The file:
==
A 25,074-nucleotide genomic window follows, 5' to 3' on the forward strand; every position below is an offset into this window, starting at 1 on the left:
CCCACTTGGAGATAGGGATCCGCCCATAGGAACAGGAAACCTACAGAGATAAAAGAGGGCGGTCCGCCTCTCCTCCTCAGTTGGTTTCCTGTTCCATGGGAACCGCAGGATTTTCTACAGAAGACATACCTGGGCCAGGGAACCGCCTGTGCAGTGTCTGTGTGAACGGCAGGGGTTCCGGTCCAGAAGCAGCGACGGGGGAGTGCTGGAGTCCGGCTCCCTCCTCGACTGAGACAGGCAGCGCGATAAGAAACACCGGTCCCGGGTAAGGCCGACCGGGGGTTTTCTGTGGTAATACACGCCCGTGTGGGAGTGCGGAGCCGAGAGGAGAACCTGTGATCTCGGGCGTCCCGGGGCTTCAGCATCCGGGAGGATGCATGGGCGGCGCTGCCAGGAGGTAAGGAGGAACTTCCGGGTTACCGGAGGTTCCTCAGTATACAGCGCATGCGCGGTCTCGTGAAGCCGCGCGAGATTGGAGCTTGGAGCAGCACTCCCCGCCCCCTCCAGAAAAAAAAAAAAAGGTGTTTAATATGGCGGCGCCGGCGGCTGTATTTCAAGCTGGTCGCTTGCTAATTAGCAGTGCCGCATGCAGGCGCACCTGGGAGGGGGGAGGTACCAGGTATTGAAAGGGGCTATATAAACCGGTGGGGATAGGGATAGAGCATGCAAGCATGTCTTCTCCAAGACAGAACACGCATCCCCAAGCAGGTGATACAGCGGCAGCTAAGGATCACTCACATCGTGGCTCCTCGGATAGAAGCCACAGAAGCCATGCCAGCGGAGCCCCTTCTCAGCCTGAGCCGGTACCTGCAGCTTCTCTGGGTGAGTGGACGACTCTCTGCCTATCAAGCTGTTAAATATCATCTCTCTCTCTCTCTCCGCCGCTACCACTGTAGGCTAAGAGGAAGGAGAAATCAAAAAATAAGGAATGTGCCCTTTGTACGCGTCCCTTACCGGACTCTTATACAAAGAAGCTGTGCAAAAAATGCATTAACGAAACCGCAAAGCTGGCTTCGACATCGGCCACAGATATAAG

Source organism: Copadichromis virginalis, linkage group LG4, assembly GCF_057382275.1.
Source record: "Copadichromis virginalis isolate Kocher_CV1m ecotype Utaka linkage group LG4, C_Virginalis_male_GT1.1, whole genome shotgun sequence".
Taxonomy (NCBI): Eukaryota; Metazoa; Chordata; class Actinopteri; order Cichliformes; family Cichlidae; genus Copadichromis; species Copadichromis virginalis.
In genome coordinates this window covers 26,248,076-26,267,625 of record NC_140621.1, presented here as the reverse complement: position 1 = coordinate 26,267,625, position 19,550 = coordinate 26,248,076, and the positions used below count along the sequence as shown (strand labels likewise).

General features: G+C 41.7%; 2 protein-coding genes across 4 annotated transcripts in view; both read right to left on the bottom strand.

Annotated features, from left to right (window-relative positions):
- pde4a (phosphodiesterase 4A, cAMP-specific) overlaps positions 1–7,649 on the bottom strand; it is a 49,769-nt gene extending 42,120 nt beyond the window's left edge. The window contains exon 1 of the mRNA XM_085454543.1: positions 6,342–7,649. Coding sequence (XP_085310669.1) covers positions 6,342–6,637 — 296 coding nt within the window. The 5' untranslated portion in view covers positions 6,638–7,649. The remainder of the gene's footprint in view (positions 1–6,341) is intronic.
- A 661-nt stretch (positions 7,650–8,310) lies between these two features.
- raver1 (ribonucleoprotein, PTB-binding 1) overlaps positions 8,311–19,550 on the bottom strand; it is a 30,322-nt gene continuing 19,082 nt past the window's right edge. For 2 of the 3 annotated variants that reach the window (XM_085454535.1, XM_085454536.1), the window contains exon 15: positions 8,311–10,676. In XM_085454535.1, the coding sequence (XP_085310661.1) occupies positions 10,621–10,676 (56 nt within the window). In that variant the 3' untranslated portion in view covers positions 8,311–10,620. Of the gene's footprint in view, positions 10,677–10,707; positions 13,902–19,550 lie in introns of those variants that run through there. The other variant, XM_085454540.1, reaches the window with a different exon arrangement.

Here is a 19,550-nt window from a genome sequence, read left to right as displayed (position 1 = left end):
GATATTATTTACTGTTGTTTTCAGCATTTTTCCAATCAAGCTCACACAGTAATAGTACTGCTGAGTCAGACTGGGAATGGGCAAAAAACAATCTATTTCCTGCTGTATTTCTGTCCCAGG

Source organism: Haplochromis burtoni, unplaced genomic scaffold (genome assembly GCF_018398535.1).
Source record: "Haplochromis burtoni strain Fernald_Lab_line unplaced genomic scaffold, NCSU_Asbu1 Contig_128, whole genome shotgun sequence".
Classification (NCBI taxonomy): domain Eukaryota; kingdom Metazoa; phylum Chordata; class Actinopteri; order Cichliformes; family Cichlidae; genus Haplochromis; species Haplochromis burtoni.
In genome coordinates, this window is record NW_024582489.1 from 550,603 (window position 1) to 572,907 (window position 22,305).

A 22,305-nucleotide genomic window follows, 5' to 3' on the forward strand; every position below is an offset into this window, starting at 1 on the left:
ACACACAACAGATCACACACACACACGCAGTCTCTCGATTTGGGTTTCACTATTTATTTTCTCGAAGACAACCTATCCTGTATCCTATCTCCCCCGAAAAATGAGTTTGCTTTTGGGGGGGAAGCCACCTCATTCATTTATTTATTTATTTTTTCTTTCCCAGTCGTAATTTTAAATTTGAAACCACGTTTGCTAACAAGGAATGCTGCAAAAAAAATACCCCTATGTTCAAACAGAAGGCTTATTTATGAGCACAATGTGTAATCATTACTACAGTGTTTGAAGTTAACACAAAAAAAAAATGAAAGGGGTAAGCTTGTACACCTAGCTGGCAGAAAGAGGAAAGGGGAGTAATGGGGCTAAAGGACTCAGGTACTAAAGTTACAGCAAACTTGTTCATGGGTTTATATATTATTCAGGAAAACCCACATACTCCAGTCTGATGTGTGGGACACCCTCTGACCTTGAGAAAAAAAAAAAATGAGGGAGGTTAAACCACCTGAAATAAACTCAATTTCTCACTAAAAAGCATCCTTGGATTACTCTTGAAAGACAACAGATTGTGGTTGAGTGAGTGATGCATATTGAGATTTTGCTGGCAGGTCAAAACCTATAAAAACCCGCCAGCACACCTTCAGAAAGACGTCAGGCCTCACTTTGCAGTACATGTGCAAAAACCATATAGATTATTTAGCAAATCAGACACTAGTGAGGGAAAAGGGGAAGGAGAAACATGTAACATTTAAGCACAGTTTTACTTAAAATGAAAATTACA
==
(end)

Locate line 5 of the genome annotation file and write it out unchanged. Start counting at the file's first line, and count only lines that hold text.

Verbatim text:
Taxonomy (NCBI): Eukaryota; Metazoa; Chordata; class Actinopteri; order Cichliformes; family Cichlidae; genus Copadichromis; species Copadichromis virginalis.